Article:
human behavior

The sociopaths among us

Posted in Anti-Americanism, Health & Medicine by humanb on October 15, 2009

living-presidents

When you’re in medical school in Australia, you expect to learn about pathophysiology, not American politics. But my Australian professors cannot resist making ungenerous comments about American culture, uninformed comments about US health care, and unrelated comments about US politics.

Today’s tutorial on personality disorders was a case in point.

I asked the lecturer – a distinguished and highly competent Australian psychiatrist – a question about personality disorders in my very obvious American accent. He answered my question by way of this statement:

All the U.S. Presidents in the last 40 years were sociopaths, with the exception of Obama and Carter.

He proceeded to spend half of the tutorial providing evidence of this, highlighting the pathological misdeeds of Clinton, Nixon and JFK in particular (though JFK was a bit more than 40 years ago, and he didn’t need to convince me that Nixon was a sociopath).

Whether or not there is any truth to that statement, it is an inherently obnoxious one. I highly doubt that any of the 22-year-old medical students in that room knew or cared about the psychopathology of Richard Nixon. Were he interested in educating that student group he might have used more culturally appropriate examples; but he was very well read on the biographies of U.S. presidents, he assured me, and could speak on the subject of their psychopathologies with confidence. He was clearly enjoying his little monologue on the subject – particularly given my reticence to entertain the subject – and was not the least bit concerned about discomfiting me, though other students were frequently glancing my way to gauge my feelings. His behavior was a tad, dare I suggest, antisocial.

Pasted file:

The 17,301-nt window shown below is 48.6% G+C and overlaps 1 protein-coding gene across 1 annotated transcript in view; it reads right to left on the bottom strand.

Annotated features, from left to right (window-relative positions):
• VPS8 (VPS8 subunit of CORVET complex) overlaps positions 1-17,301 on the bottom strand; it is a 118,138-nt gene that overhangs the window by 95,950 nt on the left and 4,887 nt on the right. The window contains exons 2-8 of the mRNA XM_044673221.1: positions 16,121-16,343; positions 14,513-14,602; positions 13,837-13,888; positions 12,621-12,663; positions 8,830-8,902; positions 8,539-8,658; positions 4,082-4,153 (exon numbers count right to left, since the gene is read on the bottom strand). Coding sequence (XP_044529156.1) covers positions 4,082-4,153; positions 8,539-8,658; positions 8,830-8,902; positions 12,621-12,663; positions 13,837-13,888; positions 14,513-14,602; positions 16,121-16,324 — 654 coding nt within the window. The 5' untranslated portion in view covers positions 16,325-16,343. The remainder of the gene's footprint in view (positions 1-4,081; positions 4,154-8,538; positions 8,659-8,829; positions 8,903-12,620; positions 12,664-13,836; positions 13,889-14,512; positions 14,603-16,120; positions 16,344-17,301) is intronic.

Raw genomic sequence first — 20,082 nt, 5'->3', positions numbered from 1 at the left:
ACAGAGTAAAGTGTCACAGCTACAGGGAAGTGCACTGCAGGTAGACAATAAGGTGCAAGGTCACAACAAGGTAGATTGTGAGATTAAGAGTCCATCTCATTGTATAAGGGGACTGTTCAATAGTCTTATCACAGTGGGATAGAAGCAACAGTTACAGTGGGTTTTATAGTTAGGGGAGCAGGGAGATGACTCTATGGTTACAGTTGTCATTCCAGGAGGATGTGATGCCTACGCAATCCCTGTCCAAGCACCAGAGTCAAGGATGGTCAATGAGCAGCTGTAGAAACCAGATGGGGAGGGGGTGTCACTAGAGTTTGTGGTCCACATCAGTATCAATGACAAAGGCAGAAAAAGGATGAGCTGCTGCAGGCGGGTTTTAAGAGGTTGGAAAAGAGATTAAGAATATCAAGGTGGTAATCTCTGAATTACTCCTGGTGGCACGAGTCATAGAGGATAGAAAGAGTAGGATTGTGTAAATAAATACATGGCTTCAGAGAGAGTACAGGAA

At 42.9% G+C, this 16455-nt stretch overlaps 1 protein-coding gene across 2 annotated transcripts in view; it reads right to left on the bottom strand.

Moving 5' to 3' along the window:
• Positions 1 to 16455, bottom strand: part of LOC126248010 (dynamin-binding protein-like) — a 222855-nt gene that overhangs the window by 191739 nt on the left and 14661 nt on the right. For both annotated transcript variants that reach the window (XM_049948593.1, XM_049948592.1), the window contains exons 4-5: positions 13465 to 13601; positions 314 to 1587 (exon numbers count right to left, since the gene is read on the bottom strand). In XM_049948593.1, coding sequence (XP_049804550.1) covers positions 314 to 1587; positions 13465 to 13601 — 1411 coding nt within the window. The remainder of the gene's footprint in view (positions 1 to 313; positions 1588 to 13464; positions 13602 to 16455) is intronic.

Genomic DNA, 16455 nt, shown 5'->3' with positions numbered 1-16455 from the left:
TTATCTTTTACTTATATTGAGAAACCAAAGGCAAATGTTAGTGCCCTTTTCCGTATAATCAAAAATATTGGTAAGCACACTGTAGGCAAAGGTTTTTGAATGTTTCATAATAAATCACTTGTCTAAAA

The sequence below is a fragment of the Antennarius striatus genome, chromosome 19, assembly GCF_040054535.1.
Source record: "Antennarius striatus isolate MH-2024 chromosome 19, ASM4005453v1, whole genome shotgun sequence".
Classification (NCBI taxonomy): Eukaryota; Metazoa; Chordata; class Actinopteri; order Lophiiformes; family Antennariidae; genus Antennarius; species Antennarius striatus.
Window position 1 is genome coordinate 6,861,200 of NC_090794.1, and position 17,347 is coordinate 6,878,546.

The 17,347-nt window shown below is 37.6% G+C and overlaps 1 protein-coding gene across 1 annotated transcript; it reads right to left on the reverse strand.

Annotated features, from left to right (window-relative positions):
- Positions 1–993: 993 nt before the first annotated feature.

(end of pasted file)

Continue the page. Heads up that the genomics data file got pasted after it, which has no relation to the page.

People with Antisocial Personality Disorder are also known as sociopaths or psychopaths:

The essential feature of Antisocial Personality Disorder is a pervasive pattern of disregard for, and violation of, the rights of others.

Sociopaths frequently lack empathy and tend to be callous, cynical, and contemptuous of the feelings, rights, and sufferings of others. They may have an inflated and arrogant self-appraisal (e.g., feel that ordinary work is beneath them or lack a realistic concern about their current problems or their future) and may be excessively opinionated, self-assured, or cocky. They may display a glib, superficial charm and can be quite voluble and verbally facile (e.g., using technical terms or jargon that might impress someone who is unfamiliar with the topic)…. These individuals may also be irresponsible and exploitative in their sexual relationships. They may have a history of many sexual partners and may never have sustained a monogamous relationship…

The sociopath can be deceitful and manipulative in order to gain personal profit or pleasure…. repeatedly lie, use an alias, con others…. make decisions on the spur of the moment without consideration for the consequences to self or others…. be irritable and aggressive…. display a reckless disregard for the safety of themselves or others…. may be indifferent to having hurt, mistreated, or stolen from someone (e.g., “life’s unfair”, “losers deserve to lose”, or “he had it coming anyway”)… and may blame the victims for being foolish, helpless, or deserving their fate (DSM-IV-TR).

U.S. politics aside, the tutorial was actually an interesting one, and I learned a good deal. I was especially fascinated by the concept of the successful sociopath. The psychiatrist – let’s call him Dr. Snark – said that the textbooks commonly describe the failed sociopath, whose personality disorder is so severe as to impair social and occupational function. The successful sociopath, on the other hand, has found the occupational niche in which his pathological behavior and antisocial attitudes contribute greatly to his own benefit. He may be a bouncer if he delights in violence, a financial CEO if he delights in risk-taking and defrauding suckers, or a politician if he delights in lies. There is no treatment for Antisocial Personality Disorder. According to Dr. Snark, all the psychiatrist can do is avoid getting manipulated and encourage the sociopath to find his niche in civilized society.

Dr. Snark kept returning to the subject of U.S. figures he considered sociopaths – adding Bernie Madoff (duh) and Ted Kennedy to the list – until I had to interrupt his rant to ask:

humanb: Excuse me sir, but is this is a political opinion or a psychiatric opinion you’re expressing?

Dr. Snark: A bit of both.

Well at least he doesn’t delight in lies.

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